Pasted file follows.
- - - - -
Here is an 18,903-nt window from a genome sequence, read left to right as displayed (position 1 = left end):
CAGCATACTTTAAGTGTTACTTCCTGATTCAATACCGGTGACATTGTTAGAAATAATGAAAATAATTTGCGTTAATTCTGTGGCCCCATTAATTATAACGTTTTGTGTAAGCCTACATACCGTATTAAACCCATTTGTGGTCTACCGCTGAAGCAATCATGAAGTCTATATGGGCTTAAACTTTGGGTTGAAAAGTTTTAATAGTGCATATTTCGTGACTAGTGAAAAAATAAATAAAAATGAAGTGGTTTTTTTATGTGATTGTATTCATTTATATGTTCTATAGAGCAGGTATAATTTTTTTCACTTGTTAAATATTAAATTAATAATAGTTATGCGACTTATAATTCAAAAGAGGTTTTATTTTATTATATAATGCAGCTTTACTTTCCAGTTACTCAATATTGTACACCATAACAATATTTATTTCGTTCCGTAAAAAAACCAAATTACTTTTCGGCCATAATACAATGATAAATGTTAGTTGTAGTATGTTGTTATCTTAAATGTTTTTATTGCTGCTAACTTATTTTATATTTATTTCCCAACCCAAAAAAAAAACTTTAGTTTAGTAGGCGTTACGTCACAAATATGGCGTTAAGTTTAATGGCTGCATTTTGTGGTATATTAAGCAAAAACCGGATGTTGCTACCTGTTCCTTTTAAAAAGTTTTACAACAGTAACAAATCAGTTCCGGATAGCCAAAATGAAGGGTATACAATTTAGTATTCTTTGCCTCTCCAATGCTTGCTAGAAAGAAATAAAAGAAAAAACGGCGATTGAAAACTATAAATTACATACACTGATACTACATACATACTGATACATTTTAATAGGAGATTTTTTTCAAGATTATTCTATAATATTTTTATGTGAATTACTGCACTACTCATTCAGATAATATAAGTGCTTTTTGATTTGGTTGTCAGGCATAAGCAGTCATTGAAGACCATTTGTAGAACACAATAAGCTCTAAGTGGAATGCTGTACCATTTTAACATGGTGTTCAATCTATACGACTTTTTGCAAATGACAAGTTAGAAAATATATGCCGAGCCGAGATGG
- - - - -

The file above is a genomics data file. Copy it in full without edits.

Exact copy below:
Here is an 18,903-nt window from a genome sequence, read left to right as displayed (position 1 = left end):
CAGCATACTTTAAGTGTTACTTCCTGATTCAATACCGGTGACATTGTTAGAAATAATGAAAATAATTTGCGTTAATTCTGTGGCCCCATTAATTATAACGTTTTGTGTAAGCCTACATACCGTATTAAACCCATTTGTGGTCTACCGCTGAAGCAATCATGAAGTCTATATGGGCTTAAACTTTGGGTTGAAAAGTTTTAATAGTGCATATTTCGTGACTAGTGAAAAAATAAATAAAAATGAAGTGGTTTTTTTATGTGATTGTATTCATTTATATGTTCTATAGAGCAGGTATAATTTTTTTCACTTGTTAAATATTAAATTAATAATAGTTATGCGACTTATAATTCAAAAGAGGTTTTATTTTATTATATAATGCAGCTTTACTTTCCAGTTACTCAATATTGTACACCATAACAATATTTATTTCGTTCCGTAAAAAAACCAAATTACTTTTCGGCCATAATACAATGATAAATGTTAGTTGTAGTATGTTGTTATCTTAAATGTTTTTATTGCTGCTAACTTATTTTATATTTATTTCCCAACCCAAAAAAAAAACTTTAGTTTAGTAGGCGTTACGTCACAAATATGGCGTTAAGTTTAATGGCTGCATTTTGTGGTATATTAAGCAAAAACCGGATGTTGCTACCTGTTCCTTTTAAAAAGTTTTACAACAGTAACAAATCAGTTCCGGATAGCCAAAATGAAGGGTATACAATTTAGTATTCTTTGCCTCTCCAATGCTTGCTAGAAAGAAATAAAAGAAAAAACGGCGATTGAAAACTATAAATTACATACACTGATACTACATACATACTGATACATTTTAATAGGAGATTTTTTTCAAGATTATTCTATAATATTTTTATGTGAATTACTGCACTACTCATTCAGATAATATAAGTGCTTTTTGATTTGGTTGTCAGGCATAAGCAGTCATTGAAGACCATTTGTAGAACACAATAAGCTCTAAGTGGAATGCTGTACCATTTTAACATGGTGTTCAATCTATACGACTTTTTGCAAATGACAAGTTAGAAAATATATGCCGAGCCGAGATGG